Tuesday, December 17, 2013

Exam questions for 2nd year students in a critical thinking course

Here are the questions on yesterday's exam for students in my course. Students will be graded on their explanations and not so much on the actual answer they give. The idea is to reward critical thinking and that includes the ability to see both sides of an issue and recognize problems with whatever side you choose to defend.

  1. Assuming that the technology is safe and effective, should we, or should we not, have laws forbidding the cloning of humans?

  2. What is the best definition of a "gene"? Explain why you choose that definition and give examples of possible "genes" that don’t fit your definition.

  3. Elliott Sober is a highly respected philosopher. He explains that theistic evolution is a reasonable hypothesis because God could easily cause mutations to occur in a way that scientists would not be able to detect. In other words, a specific, directed, mutation would be indistinguishable from a random mutation. Thus, it would appear that evolution was an entirely naturalistic process while, in fact, its direction was being guided by God. Do you think this is a reasonable argument in support of theistic evolution? Why or why not?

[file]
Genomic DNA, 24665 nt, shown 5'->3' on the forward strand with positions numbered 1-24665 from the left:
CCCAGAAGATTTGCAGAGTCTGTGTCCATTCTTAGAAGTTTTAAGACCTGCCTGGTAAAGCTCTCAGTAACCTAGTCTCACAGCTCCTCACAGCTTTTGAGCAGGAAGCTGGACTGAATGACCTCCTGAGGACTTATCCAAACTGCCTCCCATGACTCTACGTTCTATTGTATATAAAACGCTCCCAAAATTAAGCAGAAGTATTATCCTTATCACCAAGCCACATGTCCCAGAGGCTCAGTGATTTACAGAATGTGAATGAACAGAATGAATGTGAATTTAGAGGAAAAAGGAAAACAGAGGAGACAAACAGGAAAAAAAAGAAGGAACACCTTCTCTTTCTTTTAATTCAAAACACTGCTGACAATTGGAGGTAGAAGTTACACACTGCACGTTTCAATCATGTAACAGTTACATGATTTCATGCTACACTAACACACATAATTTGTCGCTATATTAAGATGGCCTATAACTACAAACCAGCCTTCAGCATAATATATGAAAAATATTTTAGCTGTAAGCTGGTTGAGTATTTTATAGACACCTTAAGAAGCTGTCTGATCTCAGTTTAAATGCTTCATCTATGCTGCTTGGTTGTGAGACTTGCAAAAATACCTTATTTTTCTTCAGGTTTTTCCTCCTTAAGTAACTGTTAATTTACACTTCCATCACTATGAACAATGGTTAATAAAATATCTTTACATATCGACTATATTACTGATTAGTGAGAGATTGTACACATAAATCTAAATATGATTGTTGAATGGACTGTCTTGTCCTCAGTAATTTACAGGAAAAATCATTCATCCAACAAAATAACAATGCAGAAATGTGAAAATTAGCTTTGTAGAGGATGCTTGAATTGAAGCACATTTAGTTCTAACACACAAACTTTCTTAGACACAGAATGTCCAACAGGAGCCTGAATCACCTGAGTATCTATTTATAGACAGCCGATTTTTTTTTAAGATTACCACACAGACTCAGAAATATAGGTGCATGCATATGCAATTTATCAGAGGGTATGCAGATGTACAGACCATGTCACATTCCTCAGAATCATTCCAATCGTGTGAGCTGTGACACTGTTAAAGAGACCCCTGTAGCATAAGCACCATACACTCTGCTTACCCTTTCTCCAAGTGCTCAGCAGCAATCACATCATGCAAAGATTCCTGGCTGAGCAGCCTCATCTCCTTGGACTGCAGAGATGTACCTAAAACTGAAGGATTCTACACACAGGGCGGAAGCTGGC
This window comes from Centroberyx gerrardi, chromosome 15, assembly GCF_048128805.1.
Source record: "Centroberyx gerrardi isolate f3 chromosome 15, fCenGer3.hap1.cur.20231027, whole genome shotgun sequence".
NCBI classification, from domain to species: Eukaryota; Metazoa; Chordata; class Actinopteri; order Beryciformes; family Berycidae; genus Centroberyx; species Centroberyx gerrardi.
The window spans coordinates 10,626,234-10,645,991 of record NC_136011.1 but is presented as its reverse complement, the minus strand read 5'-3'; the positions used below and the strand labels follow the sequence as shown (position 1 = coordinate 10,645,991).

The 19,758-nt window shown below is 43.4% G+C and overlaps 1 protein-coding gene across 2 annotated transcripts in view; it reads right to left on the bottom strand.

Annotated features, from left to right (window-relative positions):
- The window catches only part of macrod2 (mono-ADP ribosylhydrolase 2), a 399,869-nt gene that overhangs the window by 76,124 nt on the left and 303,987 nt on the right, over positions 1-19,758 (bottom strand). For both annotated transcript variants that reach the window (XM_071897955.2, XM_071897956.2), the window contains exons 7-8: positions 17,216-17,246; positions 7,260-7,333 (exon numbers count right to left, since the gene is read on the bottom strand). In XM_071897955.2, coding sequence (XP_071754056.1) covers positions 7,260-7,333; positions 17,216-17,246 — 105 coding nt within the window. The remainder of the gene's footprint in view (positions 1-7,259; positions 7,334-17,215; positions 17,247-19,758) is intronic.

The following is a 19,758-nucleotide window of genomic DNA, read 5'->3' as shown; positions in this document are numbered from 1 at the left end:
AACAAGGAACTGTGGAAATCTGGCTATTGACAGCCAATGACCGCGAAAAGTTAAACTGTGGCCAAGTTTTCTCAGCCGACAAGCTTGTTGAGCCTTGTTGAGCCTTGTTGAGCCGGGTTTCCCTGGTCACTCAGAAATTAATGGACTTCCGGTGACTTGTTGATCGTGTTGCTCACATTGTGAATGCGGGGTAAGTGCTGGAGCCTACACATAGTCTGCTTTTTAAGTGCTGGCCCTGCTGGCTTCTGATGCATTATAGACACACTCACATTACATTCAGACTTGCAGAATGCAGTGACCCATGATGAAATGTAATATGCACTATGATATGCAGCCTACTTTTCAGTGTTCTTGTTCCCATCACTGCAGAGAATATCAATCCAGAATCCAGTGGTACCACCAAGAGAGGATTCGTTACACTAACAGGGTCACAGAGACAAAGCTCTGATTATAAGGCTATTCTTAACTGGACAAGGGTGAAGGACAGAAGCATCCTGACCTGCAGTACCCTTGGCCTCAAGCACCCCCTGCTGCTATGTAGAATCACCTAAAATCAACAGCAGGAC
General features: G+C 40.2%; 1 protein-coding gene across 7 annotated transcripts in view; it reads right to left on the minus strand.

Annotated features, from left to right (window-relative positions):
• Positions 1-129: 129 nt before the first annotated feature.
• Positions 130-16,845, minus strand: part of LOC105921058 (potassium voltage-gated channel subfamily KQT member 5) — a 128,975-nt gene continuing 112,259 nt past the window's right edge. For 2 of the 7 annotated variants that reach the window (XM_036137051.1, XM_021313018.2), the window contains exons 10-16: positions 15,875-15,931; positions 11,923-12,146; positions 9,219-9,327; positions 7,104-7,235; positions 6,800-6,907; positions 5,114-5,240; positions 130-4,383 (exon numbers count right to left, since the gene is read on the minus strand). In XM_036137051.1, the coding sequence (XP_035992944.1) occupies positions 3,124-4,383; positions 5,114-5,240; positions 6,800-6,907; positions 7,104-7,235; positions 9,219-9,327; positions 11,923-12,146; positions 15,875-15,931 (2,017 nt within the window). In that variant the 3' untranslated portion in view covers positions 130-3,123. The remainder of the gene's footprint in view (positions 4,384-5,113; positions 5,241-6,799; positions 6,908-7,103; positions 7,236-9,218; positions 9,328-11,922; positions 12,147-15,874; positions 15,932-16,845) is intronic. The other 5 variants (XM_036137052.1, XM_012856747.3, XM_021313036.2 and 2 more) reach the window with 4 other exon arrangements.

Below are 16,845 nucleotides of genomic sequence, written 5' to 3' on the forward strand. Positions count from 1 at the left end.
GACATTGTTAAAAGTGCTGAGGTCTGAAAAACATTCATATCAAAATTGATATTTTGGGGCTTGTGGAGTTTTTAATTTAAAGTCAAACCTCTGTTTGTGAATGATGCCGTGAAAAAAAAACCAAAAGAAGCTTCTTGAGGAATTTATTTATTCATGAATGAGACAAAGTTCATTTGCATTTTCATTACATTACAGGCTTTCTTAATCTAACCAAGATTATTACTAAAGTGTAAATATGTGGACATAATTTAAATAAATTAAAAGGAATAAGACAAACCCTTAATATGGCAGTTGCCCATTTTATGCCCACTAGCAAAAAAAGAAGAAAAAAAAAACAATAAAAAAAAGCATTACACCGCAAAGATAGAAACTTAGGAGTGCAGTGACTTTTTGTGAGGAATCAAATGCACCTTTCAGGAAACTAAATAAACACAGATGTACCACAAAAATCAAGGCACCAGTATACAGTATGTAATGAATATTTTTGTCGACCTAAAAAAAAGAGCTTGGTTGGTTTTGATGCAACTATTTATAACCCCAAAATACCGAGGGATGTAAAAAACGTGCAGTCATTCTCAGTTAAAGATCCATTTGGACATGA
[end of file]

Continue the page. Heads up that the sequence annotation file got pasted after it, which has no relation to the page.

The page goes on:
4. In his book, The Myth of Junk DNA, Jonathan Wells writes.
    According to intelligent design (ID), it is possible to infer from evidence in nature that some features of the world, and of living things, are better explained by an intelligent cause than by unguided natural processes.
    What sorts of positive arguments do ID proponents use to support this inference from evidence in nature? Are they effective?